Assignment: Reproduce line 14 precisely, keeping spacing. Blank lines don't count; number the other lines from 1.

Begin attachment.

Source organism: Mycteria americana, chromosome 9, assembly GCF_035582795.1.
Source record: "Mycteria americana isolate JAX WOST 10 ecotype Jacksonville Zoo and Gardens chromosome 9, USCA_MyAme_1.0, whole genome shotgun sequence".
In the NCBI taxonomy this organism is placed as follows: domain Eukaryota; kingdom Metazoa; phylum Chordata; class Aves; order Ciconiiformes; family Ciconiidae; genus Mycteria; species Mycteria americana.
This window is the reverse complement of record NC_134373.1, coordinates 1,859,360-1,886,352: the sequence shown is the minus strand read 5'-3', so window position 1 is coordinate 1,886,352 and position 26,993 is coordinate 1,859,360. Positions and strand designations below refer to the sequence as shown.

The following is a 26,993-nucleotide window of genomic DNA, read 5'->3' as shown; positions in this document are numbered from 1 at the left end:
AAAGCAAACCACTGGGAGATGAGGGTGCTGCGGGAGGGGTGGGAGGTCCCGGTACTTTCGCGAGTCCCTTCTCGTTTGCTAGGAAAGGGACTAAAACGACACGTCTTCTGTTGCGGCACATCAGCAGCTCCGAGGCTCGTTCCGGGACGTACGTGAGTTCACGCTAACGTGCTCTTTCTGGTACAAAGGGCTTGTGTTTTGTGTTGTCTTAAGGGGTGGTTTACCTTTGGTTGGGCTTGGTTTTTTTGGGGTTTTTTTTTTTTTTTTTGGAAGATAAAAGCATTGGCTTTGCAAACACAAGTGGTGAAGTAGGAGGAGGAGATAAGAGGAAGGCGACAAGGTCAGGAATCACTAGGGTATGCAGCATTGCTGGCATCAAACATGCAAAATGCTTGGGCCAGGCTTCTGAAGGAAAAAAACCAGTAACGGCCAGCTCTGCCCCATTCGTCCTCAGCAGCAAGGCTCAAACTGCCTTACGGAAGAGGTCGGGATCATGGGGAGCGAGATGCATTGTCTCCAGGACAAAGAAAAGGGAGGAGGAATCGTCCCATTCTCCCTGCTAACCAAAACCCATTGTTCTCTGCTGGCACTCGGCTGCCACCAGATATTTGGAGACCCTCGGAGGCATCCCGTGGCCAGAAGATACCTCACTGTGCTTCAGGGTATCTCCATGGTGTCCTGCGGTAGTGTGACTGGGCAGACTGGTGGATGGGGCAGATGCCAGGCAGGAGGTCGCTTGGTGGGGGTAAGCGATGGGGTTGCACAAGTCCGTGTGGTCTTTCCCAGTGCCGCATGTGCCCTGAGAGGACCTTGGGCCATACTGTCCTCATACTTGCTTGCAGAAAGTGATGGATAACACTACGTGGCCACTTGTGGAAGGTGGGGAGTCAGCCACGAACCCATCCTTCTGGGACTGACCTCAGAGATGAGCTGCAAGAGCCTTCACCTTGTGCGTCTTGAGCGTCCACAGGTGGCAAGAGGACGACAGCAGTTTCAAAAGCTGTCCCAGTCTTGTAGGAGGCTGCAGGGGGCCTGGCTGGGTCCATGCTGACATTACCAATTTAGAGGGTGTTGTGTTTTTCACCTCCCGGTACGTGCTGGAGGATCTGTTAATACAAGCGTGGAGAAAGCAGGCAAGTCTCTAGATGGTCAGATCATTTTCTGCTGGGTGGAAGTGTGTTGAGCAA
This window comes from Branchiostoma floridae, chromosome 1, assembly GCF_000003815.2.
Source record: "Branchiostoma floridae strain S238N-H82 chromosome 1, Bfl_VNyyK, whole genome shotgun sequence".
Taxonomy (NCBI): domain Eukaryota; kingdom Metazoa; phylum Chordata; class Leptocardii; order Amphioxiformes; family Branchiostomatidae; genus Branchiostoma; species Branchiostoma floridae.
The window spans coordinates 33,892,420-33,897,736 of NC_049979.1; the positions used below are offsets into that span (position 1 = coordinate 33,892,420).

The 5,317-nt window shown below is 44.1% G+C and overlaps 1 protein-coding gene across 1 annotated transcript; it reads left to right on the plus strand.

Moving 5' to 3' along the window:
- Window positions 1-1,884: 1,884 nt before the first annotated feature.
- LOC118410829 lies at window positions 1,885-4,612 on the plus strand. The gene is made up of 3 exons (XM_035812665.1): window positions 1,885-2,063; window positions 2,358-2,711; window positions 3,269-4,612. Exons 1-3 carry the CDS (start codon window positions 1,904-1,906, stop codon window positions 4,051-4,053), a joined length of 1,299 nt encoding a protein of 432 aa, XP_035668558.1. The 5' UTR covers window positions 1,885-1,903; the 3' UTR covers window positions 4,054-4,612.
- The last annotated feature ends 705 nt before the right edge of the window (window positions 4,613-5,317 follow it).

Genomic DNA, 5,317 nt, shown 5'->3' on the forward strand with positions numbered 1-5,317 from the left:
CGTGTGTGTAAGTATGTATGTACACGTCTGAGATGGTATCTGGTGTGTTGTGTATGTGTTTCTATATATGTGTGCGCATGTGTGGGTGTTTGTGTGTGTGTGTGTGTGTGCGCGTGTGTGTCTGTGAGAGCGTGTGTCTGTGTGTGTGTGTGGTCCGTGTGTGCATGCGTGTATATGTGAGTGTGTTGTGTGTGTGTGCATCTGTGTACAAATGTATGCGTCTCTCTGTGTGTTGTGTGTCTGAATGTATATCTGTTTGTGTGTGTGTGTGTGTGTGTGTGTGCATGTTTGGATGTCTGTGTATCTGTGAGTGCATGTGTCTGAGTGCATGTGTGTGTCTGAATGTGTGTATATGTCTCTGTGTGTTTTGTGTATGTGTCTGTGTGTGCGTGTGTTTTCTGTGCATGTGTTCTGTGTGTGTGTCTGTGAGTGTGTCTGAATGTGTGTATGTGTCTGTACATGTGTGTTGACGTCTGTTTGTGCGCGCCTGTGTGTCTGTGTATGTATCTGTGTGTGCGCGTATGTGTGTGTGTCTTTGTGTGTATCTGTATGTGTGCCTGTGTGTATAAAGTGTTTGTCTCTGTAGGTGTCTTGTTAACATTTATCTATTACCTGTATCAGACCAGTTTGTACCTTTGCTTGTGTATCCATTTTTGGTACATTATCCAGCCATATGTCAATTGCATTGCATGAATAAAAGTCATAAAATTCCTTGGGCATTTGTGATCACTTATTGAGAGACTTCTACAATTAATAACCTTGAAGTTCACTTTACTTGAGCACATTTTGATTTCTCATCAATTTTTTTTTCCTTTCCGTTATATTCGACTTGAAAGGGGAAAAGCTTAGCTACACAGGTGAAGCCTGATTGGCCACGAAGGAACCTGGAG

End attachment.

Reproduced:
- LOC118410829 lies at window positions 1,885-4,612 on the plus strand. The gene is made up of 3 exons (XM_035812665.1): window positions 1,885-2,063; window positions 2,358-2,711; window positions 3,269-4,612. Exons 1-3 carry the CDS (start codon window positions 1,904-1,906, stop codon window positions 4,051-4,053), a joined length of 1,299 nt encoding a protein of 432 aa, XP_035668558.1. The 5' UTR covers window positions 1,885-1,903; the 3' UTR covers window positions 4,054-4,612.